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Performing conditional SELECT statements with Code Igniter - PHP

You've seen some of the things you can accomplish with the Code Igniter PHP framework in earlier parts of this series. In this seventh part of the series, you will learn, through copious examples, how to perform insertions, updates and deletions on a selected MySQL table by using Code Igniter’s database class. You'll see that these tasks are very intuitive and easy to grasp, thanks to Code Igniter's friendly learning curve.

TABLE OF CONTENTS:
  1. Inserting, Updating and Deleting Database Rows with Code Igniter
  2. Performing conditional SELECT statements with Code Igniter
  3. Inserting new rows into a selected MySQL table
  4. Updating and deleting database records using the active record pattern
By: Alejandro Gervasio
Rating: starstarstarstarstar / 23
September 24, 2008

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Actually, before I proceed to demonstrate how to perform inserts, updates and deletions with the active record pattern, I’d like to reintroduce a pair of practical examples developed in the previous tutorial. They showed how to run conditional SELECT statements via this pattern.

Each of these examples was comprised naturally of three source files: a model, a controller class, and finally a view file. All of them worked with a sample “users” MySQL table, whose structure was similar to the following:



Okay, now that you remember how the table looked, here’s the complete source code corresponding to the first example. It fetches all of the users whose IDs are less than 5. Take a look at it, please:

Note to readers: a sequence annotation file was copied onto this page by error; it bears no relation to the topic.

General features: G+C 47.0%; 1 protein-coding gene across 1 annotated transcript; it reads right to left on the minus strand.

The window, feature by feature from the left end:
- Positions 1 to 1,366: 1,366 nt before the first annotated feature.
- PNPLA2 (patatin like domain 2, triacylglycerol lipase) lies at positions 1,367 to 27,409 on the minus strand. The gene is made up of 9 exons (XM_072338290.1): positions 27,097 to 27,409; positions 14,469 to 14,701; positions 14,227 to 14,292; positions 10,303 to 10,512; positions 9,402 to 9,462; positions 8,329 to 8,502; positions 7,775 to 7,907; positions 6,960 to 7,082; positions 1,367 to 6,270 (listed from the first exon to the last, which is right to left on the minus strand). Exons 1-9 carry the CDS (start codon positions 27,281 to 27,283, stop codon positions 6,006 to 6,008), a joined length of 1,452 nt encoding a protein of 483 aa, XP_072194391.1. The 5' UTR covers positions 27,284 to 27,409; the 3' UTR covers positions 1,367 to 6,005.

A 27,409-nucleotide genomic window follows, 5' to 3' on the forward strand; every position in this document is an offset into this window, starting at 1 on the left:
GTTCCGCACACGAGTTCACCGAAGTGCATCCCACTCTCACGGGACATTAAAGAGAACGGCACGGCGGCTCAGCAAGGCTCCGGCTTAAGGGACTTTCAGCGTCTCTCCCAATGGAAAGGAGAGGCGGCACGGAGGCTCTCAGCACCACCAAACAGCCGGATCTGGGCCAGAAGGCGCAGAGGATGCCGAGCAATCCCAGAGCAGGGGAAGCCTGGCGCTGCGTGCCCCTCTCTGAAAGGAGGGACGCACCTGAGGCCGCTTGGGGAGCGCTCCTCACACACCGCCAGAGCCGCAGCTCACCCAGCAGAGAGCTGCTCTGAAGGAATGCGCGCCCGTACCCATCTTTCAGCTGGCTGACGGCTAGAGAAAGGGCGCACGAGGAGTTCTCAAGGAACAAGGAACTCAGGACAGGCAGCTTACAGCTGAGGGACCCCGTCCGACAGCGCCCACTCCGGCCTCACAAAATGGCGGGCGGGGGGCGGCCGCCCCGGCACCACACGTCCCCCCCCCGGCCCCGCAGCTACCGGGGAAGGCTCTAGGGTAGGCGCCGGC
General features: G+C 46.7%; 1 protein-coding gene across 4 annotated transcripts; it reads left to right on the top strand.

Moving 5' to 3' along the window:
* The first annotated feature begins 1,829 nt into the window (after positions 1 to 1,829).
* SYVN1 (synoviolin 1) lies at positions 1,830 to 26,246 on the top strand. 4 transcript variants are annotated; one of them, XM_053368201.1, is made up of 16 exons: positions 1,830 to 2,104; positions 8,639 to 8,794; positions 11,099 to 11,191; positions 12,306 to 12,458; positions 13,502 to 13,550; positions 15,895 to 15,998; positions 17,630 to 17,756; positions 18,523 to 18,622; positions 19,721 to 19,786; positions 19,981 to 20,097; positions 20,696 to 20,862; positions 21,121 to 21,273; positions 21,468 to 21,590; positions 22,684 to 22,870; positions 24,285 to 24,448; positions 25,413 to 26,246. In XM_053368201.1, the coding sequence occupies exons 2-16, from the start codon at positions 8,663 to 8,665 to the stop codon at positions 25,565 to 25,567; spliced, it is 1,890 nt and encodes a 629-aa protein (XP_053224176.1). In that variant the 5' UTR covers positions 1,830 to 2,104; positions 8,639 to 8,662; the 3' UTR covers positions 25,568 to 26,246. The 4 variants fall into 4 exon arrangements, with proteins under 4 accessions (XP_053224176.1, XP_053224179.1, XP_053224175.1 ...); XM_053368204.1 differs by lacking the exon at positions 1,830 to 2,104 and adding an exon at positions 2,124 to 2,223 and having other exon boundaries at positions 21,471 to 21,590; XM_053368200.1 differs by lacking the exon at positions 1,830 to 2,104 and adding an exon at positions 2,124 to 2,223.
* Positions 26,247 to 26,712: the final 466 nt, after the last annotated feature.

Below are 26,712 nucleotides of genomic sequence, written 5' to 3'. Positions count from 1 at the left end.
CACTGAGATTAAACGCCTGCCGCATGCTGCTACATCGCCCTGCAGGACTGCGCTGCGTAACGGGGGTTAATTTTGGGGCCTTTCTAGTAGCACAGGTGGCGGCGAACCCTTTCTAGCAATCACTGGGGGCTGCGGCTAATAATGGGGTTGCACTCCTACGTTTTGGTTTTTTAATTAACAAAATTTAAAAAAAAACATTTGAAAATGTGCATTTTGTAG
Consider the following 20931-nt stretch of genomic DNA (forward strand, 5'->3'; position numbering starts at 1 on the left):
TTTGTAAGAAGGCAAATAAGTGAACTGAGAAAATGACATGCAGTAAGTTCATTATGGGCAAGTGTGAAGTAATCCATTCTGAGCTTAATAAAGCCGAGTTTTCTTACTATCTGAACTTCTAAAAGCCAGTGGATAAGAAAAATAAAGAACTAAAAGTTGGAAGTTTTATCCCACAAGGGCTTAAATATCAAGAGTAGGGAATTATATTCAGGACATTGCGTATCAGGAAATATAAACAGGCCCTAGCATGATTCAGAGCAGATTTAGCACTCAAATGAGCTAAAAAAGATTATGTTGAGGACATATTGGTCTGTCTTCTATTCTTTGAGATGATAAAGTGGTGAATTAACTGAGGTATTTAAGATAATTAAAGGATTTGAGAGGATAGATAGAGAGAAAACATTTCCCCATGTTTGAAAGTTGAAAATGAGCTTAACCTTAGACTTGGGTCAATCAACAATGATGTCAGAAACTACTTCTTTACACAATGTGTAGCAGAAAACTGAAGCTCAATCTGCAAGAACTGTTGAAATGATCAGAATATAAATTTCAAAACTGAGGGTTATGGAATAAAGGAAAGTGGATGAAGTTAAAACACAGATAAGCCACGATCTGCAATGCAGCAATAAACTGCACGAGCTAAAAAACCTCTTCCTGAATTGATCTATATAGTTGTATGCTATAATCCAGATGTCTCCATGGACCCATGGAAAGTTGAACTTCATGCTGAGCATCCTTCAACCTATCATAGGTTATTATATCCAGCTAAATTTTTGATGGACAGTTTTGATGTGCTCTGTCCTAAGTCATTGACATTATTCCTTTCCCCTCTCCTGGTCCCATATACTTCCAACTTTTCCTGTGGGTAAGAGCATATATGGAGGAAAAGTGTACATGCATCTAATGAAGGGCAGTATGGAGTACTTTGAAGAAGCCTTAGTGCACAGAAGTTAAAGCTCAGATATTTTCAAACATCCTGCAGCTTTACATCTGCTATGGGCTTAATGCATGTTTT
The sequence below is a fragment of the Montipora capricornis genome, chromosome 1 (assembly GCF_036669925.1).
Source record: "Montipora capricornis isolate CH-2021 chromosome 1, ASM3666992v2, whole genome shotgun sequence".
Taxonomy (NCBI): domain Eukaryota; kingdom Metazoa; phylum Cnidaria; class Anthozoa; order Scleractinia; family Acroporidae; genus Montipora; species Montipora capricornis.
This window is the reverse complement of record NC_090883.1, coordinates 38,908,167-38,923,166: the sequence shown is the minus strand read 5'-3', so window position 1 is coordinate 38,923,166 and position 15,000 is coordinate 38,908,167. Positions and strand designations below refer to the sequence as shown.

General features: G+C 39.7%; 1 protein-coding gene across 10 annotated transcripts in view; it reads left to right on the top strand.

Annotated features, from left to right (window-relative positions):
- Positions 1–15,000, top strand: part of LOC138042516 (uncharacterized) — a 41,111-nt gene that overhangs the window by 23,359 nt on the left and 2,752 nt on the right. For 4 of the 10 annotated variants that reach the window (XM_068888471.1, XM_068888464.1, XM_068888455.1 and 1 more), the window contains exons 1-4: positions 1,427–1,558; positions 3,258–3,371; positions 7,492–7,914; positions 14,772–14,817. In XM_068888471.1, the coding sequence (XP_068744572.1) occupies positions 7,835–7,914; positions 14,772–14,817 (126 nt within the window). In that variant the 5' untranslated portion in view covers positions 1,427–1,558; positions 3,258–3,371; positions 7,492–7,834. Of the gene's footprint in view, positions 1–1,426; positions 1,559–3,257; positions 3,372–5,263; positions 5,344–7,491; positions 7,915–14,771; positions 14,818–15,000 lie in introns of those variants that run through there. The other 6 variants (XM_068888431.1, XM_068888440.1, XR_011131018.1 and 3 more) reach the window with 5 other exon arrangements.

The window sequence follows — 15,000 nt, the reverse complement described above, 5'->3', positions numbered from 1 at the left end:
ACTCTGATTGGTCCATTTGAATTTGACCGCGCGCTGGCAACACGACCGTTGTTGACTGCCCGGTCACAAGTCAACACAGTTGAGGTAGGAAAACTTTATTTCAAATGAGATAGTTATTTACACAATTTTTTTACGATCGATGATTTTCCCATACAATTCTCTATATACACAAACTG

(definition for ‘users.php’ file - located at /system/application/models/ folder)


class Users extends Model{

function Users(){

// call the Model constructor

parent::Model();

// load database class and connect to MySQL

$this->load->database();

}

function getAllUsers(){

$query=$this->db->get('users');

if($query->num_rows()>0){

// return result set as an associative array

return $query->result_array();

}

}

function getUsersWhere($field,$param){

$this->db->where($field,$param);

$query=$this->db->get('users');

// return result set as an associative array

return $query->result_array();

}

// get total number of users

function getNumUsers(){

return $this->db->count_all('users');

}

}



(definition for ‘users.php’ file - located at /system/application/controllers/ folder)


class Users extends Controller{

function Users(){

// load controller parent

parent::Controller();

// load 'Users' model

$this->load->model('Users');

}

function index(){

$data['users']=$this->Users->getUsersWhere('id <',5);

$data['numusers']=$this->Users->getNumUsers();

$data['title']='Displaying user data';

$data['header']='User List';

// load 'users_view' view

$this->load->view('users_view',$data);

}

}



(definition for ‘users_view.php’ file - located at /system/application/views/ folder)


<html>

<head>

<title><?php echo $title;?></title>

</head>

<body>